SLADEK: (Speaks in German)
TRANSLATOR: After months of negotiation, we had no success. And only after we'd seen that this was impossible, we said well, if the current supplier won't do it, then we'll have to get the electricity supply network into our own hands, so that we can build up an ecologically-sound network which can achieve our aims for the environment and for the future.
LAWTON: And that meant taking on the regional utility company whose contract with the town to supply it with electricity comes up for renewal at the end of this year. the activists began planning to put in a bid to take over the service. But the company tried to out maneuver the environmentalists by offering a much better deal if the town would renew the contract early. The council felt that the utility company's bid was an offer they couldn't resist, and they voted to accept it. Helmut Pfefferle is one of the town councilors who voted for the offer.
PFEFFERLE: (Speaks in German)
LAWTON: The utility company is doing a good job, he says, and their financial offer was extremely advantageous to the town. Sixty percent of their power is hydroelectric, so it's already environmentally friendly. If we don't have any problems, he says, why change? But those arguments don't convince the environmentalists. They point out that the other 40% of the town's electricity comes from nuclear power. So, immediately after the council vote, they called a referendum to overturn it.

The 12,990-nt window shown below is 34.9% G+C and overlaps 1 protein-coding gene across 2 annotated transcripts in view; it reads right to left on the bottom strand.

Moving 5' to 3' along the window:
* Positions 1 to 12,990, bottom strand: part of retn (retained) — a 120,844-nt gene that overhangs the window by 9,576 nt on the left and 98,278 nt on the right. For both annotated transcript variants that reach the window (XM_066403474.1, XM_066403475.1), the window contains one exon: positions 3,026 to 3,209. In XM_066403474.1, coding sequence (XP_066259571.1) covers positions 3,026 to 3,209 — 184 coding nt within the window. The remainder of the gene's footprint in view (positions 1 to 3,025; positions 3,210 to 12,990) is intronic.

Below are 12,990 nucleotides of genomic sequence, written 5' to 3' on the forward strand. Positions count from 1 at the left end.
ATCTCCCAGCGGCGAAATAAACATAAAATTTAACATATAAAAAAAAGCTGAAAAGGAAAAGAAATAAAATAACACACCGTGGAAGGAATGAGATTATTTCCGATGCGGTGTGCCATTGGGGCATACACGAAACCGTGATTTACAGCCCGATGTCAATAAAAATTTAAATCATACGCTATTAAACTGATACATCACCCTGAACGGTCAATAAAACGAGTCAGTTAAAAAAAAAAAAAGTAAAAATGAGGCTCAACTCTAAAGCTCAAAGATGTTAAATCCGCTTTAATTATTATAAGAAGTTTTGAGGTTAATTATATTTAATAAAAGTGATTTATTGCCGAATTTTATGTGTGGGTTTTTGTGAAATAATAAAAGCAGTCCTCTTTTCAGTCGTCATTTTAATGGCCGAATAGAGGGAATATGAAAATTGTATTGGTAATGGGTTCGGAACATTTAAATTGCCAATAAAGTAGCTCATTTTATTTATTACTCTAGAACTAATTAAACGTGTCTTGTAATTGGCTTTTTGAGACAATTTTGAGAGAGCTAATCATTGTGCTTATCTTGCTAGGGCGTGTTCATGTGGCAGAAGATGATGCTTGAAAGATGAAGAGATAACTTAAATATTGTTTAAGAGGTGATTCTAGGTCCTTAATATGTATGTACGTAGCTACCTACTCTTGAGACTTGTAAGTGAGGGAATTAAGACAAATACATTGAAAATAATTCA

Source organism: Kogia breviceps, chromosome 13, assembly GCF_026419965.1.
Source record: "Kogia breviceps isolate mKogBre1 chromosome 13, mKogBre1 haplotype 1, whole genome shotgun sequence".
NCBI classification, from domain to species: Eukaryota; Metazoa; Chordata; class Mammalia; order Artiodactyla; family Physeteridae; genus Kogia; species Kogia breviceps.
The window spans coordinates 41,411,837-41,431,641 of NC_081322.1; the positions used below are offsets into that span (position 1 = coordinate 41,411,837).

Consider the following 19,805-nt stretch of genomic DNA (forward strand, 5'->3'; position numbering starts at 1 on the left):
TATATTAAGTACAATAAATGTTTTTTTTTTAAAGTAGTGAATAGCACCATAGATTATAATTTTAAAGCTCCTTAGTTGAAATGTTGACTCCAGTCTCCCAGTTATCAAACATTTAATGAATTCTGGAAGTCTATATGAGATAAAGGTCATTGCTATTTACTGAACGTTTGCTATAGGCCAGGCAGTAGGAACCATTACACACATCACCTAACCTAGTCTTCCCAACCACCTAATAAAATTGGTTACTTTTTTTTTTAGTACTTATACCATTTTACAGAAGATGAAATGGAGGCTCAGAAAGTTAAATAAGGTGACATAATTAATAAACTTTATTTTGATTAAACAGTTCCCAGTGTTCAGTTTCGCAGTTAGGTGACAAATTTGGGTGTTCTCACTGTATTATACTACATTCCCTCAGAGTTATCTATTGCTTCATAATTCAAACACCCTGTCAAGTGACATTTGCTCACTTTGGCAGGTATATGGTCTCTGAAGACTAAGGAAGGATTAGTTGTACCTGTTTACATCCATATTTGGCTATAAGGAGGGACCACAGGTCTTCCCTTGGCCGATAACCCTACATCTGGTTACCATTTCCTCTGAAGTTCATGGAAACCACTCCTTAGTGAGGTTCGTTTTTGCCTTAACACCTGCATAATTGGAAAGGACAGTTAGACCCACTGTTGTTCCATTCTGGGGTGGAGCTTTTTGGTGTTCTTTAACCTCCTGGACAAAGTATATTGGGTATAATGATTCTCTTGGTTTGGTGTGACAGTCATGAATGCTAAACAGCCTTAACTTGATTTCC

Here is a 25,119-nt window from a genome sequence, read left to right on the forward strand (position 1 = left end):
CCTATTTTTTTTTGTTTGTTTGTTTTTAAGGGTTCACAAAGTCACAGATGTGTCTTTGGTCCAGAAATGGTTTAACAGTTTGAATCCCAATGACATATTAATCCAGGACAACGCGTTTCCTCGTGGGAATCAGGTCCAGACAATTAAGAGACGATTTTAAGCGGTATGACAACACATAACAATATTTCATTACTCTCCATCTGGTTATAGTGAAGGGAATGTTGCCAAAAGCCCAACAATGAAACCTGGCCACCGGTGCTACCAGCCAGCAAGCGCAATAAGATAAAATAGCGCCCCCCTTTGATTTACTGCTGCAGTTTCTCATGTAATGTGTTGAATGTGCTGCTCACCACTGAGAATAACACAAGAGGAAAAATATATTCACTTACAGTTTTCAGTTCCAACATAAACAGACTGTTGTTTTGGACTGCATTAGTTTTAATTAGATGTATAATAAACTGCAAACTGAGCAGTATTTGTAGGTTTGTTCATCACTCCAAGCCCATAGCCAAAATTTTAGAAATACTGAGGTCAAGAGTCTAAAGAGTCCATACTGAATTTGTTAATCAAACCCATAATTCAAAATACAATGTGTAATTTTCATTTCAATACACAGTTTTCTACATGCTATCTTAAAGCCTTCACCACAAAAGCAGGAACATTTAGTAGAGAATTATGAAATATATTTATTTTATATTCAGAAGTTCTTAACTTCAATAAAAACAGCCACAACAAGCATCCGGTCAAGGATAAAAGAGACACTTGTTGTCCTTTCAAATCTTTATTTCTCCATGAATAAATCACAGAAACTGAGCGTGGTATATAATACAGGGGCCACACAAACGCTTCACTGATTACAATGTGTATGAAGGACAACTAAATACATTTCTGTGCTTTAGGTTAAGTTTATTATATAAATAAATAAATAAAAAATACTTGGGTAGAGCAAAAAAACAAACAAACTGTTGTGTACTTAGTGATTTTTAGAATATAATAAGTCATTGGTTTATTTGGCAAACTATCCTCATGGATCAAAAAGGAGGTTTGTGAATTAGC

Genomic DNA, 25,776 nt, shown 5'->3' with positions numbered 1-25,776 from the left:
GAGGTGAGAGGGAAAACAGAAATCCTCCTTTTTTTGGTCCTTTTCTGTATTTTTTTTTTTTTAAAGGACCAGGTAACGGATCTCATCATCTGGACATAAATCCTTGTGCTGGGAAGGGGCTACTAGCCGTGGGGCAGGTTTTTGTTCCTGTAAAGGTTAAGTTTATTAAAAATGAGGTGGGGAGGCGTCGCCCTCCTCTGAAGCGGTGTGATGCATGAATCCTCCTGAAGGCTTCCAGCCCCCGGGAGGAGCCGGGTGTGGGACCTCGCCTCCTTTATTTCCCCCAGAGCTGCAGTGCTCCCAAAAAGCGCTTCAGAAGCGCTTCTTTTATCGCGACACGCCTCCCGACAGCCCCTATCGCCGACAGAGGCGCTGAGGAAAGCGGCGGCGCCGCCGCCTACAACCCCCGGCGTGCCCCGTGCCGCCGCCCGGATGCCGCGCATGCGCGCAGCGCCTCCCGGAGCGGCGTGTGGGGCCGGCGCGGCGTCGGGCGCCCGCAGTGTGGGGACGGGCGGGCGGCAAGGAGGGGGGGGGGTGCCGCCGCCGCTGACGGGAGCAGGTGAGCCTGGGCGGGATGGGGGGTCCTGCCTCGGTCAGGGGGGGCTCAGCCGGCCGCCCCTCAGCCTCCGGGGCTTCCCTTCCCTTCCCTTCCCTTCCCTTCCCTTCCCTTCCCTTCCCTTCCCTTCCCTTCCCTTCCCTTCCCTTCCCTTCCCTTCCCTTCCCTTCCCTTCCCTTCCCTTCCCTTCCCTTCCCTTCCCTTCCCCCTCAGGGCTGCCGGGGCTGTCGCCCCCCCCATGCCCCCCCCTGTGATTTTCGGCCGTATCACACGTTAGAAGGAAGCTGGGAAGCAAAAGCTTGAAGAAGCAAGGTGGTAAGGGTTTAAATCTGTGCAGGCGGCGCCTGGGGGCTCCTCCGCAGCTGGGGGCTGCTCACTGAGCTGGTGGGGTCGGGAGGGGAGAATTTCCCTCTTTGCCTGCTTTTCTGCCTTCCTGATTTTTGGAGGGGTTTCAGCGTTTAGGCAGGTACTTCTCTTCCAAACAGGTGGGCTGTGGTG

(People singing around a piano, to the tune of the Beatles song "Lady Madonna")
LAWTON: The campaign to win the referendum was a lively affair. The activists even had a cabaret group called The Watt Killers performing in front of the town hall. According to the current mayor, who's remaining neutral, the issue split the town.
SCHOENAU MAYOR: (Speaks in German)
TRANSLATOR: It was a very passionate affair. The different opinions even divided families. It wasn't so easy. In public meetings people went as far as to accuse others of being bribed by the utility company. It got very personal and emotional.